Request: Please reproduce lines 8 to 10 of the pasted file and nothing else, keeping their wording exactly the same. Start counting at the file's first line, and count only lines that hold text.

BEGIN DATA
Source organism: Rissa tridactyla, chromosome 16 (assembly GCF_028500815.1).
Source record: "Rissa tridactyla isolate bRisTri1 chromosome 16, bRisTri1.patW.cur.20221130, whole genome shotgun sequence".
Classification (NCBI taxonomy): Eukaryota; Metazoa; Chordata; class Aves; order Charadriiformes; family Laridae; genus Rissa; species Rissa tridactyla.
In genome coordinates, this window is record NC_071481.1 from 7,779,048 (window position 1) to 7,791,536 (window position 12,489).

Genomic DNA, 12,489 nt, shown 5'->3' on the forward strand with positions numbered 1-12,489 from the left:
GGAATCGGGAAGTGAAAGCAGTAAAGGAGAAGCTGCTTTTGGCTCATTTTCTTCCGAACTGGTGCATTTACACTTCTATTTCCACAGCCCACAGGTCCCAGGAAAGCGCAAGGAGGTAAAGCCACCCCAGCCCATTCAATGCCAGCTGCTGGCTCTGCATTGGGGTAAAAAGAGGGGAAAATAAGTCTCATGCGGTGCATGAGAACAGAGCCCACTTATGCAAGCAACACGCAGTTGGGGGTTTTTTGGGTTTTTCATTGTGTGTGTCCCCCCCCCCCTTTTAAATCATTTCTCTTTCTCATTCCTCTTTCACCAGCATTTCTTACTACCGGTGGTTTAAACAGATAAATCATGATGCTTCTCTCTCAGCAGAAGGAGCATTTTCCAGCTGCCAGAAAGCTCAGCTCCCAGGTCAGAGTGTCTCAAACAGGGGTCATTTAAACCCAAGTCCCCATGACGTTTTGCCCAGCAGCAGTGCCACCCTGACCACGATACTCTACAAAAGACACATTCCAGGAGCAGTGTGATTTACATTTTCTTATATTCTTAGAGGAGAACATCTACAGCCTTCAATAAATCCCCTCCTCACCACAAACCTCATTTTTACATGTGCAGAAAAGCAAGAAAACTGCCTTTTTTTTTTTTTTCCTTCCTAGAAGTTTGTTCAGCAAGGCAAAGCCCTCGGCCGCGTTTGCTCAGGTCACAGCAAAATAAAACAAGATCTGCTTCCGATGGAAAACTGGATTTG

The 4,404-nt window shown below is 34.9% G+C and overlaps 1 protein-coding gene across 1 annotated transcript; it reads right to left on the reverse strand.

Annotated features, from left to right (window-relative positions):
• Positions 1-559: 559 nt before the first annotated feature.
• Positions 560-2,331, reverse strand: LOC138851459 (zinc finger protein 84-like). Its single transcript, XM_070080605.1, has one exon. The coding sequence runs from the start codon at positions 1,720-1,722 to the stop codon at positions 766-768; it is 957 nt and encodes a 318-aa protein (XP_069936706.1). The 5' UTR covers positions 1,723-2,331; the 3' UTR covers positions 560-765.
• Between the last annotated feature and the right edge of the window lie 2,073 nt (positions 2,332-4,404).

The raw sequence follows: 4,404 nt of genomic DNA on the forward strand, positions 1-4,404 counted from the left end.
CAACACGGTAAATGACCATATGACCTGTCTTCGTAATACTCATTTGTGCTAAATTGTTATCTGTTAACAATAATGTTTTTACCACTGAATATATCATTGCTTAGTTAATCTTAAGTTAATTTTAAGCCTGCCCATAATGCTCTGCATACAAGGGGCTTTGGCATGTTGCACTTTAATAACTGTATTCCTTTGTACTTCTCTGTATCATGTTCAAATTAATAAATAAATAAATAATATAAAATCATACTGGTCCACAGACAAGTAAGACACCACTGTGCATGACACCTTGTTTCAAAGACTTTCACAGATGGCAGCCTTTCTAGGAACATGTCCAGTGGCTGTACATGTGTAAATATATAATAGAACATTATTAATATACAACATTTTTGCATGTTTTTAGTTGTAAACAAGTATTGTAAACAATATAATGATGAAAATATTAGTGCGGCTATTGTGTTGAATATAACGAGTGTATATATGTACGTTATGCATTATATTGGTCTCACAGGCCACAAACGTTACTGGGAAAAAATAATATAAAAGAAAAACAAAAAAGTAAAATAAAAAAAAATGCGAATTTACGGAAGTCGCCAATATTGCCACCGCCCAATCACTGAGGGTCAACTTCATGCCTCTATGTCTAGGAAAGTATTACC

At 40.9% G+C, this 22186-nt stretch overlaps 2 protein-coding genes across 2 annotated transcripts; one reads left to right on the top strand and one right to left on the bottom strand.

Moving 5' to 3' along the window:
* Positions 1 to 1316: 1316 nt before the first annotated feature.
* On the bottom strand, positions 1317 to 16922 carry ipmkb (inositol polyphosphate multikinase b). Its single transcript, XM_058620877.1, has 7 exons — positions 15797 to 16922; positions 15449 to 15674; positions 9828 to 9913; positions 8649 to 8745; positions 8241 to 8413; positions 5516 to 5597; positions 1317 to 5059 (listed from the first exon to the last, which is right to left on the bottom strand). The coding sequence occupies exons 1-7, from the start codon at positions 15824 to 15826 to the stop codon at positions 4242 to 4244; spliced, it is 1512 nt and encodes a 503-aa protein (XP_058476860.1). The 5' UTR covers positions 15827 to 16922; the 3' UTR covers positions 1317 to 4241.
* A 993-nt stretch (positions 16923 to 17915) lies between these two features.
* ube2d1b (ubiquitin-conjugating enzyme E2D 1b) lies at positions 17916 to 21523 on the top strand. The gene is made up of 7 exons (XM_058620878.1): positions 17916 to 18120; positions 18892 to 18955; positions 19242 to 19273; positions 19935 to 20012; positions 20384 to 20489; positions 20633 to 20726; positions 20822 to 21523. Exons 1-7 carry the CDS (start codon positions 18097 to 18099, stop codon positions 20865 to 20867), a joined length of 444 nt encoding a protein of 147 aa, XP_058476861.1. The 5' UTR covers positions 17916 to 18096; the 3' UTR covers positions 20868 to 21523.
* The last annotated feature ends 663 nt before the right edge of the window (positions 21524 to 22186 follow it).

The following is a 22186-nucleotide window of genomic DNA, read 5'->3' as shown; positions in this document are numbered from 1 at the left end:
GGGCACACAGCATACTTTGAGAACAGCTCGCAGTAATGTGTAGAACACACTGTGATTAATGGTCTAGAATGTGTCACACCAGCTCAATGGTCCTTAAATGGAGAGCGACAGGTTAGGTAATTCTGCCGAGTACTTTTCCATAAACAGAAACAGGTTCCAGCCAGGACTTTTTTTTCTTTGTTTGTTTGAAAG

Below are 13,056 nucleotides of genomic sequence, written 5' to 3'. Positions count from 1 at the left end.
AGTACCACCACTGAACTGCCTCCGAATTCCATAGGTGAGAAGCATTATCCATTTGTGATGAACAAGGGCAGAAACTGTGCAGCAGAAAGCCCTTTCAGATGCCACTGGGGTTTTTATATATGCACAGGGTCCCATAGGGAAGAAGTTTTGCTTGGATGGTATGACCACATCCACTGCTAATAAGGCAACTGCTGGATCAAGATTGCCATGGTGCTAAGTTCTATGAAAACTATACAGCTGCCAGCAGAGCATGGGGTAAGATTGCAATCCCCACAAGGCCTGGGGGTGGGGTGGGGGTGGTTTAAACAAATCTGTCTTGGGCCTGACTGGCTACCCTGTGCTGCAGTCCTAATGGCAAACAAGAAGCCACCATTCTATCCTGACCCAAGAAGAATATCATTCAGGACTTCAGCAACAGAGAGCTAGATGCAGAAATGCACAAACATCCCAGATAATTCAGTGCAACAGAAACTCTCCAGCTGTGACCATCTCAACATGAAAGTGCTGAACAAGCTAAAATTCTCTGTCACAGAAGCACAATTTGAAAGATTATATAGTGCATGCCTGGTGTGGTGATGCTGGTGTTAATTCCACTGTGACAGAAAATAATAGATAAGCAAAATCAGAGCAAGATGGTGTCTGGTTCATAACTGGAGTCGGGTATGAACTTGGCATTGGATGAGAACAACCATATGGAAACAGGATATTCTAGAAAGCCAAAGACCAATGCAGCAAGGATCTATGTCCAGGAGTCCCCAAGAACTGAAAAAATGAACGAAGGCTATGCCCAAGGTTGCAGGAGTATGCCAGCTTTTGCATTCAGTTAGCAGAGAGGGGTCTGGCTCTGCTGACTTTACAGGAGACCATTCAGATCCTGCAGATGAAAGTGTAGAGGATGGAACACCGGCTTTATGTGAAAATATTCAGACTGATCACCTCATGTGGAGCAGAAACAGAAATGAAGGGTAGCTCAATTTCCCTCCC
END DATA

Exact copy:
Annotated features, from left to right (window-relative positions):
• Positions 1-559: 559 nt before the first annotated feature.
• Positions 560-2,331, reverse strand: LOC138851459 (zinc finger protein 84-like). Its single transcript, XM_070080605.1, has one exon. The coding sequence runs from the start codon at positions 1,720-1,722 to the stop codon at positions 766-768; it is 957 nt and encodes a 318-aa protein (XP_069936706.1). The 5' UTR covers positions 1,723-2,331; the 3' UTR covers positions 560-765.